As the sport of trail running continues to grow in popularity and numbers, some of the big names in running are starting to make big strides in developing solid trail running shoes. Saucony, no stranger to making a great running shoe has done some great work in developing a few great trail running shoes including the Perragrine and Xodus. The Saucony Xodus 3.0 has gone through a number of changes since version 1.0 One of the most noticable changes is the change in drop going from 12mm to 4mm heel to toe.
I am all for reducing the amount of drop as long as the runner knows that this is something they must gradually adjust to. If you are going from 10mm or 12mm to 4mm, injuries can happen if you don’t take this adjustment slowly. In case your brain forgets to take it slow, your body will remind you as when making the change over, your feet and legs often get a little sore a day or two after making the change, listen to your body.
The upper of the Saucony Xodus 3.0 is a combination of mesh for breathability and synthetic and plastic material that gives the shoe some form and structure. The Xodus 3.0 has a little more synthetic and plastic material on the upper than most trail running shoes on the market, but I don’t feel this is a bad thing. In short, it provides a more secure fit in the upper but does sacrifice a little bit of weight. From the forefoot to the toe, I found the Xodus 3.0 to provide a nice foot wrap keeping me nice and stable while running. One problem that I ran into in the upper was that my foot would often slide up and down in the heel cup. I typically don’t get any heel movement in road or trail running shoes, so I find this is something that Saucony should address in its future models of the Xodus.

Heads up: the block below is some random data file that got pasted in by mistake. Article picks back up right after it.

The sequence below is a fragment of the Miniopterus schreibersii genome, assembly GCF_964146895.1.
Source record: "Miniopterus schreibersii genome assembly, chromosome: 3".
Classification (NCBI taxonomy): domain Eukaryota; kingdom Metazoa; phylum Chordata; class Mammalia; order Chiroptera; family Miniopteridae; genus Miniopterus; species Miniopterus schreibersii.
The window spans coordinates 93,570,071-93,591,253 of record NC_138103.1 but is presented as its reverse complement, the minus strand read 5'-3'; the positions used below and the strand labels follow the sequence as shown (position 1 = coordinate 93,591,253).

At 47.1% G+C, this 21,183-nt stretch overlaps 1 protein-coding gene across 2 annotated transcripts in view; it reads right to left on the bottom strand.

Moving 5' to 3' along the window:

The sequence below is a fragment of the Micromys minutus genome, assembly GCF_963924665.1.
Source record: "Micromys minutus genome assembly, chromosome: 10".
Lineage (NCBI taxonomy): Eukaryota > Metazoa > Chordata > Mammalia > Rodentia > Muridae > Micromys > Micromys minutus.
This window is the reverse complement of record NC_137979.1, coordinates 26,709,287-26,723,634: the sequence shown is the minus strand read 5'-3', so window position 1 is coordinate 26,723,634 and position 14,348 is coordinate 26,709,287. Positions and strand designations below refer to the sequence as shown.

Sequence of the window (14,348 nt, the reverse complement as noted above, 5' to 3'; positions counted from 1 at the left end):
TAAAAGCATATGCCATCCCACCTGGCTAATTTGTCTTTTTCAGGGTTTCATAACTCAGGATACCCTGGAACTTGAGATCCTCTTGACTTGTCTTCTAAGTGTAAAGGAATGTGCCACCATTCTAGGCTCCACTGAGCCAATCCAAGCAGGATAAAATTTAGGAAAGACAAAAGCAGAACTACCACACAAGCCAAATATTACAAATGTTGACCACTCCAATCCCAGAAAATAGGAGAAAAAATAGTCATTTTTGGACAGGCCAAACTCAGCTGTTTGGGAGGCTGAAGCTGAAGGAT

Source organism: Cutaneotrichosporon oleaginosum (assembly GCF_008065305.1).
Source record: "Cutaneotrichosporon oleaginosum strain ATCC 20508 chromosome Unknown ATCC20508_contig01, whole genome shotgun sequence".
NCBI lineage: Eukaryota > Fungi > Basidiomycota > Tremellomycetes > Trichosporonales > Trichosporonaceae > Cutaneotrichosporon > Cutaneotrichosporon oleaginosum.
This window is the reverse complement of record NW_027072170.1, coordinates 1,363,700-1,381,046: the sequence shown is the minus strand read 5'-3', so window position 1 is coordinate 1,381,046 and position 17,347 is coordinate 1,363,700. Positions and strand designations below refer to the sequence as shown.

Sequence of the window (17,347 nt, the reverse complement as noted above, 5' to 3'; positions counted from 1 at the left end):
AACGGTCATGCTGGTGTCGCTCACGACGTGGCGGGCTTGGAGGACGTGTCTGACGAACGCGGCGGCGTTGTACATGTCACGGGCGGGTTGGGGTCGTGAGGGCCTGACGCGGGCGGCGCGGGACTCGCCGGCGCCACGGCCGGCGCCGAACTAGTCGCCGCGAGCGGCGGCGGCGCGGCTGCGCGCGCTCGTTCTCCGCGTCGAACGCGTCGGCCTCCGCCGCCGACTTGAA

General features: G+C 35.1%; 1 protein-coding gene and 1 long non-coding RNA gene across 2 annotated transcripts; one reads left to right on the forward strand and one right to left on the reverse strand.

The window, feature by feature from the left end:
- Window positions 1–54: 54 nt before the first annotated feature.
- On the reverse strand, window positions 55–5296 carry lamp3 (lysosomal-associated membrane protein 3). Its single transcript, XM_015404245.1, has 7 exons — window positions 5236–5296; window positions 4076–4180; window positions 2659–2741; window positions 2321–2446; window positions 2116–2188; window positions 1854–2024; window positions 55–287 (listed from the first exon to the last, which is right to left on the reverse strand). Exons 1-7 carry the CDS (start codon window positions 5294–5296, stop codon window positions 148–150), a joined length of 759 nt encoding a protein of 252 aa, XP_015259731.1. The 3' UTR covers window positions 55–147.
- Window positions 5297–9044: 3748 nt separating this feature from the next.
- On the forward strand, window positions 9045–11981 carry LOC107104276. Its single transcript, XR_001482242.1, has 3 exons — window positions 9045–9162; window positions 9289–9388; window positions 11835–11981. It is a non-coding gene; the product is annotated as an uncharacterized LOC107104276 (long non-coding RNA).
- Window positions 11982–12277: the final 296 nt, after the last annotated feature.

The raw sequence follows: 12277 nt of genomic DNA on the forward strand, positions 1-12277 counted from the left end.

The midsole is made of blown EVA with a rock plate for protection. There is a decent amount of EVA in this shoe as it sits up at 23.5mm in the heel and drops down to 19mm in the toe. Similar shoes you will see go down to a drop around 10-14mm in the toe for trail running shoes. Though I feel there is a tad more EVA in this shoe compared to similar trail running shoes, I wasn’t able to notice a difference once I got onto the trail. As for distances covered in the Xodus 3.0, I’ve tested this shoe on shorter trail runs of 3-5 miles and I’ve also taken the shoe up to 15 miles. All distances were very comfortable and I would feel comfortable upping the mileage to trail marathons and longer distances.
The outsole of the Saucony Xodus 3.0 is super luggy and it is evident from pictures and from when you pick the shoe up. These lugs are very aggressive and are sure to keep you on the trail whether you run on a rocks or sloppy mud. The one downside to the lugs on this shoe is that they stick out a little far from the shoe. I sometimes nick my shoes against my other legs on both road and trail runs. After a long run in these shoes, I almost broke skin because the lugs were sticking too far outside of the outsole for me. If this doesn’t happen with you while running, I wouldn’t worry too much about it. For my gate/running style, this was a big downside.
In a size 9, the Saucony Xodus 3.0 weighs 12.7 oz. and a women’s 7 is 11.2 oz. which is on the heavier side for today’s trail running shoes.
My overall impression of the Saucony Xodus 3.0 was that it needs a few tweaks to make this good shoe a great shoe.